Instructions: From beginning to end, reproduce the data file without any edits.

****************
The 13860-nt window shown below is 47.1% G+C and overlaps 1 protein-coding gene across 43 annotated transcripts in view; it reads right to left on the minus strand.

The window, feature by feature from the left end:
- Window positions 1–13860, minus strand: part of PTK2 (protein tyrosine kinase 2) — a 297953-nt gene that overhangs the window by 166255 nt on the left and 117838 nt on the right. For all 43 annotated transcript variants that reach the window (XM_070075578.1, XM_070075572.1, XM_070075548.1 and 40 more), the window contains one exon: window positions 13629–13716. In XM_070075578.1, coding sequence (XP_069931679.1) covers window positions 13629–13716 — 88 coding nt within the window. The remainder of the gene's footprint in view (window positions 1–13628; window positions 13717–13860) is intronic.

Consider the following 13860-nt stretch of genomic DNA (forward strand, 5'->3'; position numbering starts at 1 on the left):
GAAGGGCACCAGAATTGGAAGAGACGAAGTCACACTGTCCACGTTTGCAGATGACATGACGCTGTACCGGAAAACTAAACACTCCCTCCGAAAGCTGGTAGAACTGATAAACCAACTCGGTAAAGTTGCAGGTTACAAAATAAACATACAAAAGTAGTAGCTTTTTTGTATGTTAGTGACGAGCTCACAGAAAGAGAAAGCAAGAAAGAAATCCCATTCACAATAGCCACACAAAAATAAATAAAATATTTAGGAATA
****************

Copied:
The 13860-nt window shown below is 47.1% G+C and overlaps 1 protein-coding gene across 43 annotated transcripts in view; it reads right to left on the minus strand.

The window, feature by feature from the left end:
- Window positions 1–13860, minus strand: part of PTK2 (protein tyrosine kinase 2) — a 297953-nt gene that overhangs the window by 166255 nt on the left and 117838 nt on the right. For all 43 annotated transcript variants that reach the window (XM_070075578.1, XM_070075572.1, XM_070075548.1 and 40 more), the window contains one exon: window positions 13629–13716. In XM_070075578.1, coding sequence (XP_069931679.1) covers window positions 13629–13716 — 88 coding nt within the window. The remainder of the gene's footprint in view (window positions 1–13628; window positions 13717–13860) is intronic.

Consider the following 13860-nt stretch of genomic DNA (forward strand, 5'->3'; position numbering starts at 1 on the left):
GAAGGGCACCAGAATTGGAAGAGACGAAGTCACACTGTCCACGTTTGCAGATGACATGACGCTGTACCGGAAAACTAAACACTCCCTCCGAAAGCTGGTAGAACTGATAAACCAACTCGGTAAAGTTGCAGGTTACAAAATAAACATACAAAAGTAGTAGCTTTTTTGTATGTTAGTGACGAGCTCACAGAAAGAGAAAGCAAGAAAGAAATCCCATTCACAATAGCCACACAAAAATAAATAAAATATTTAGGAATA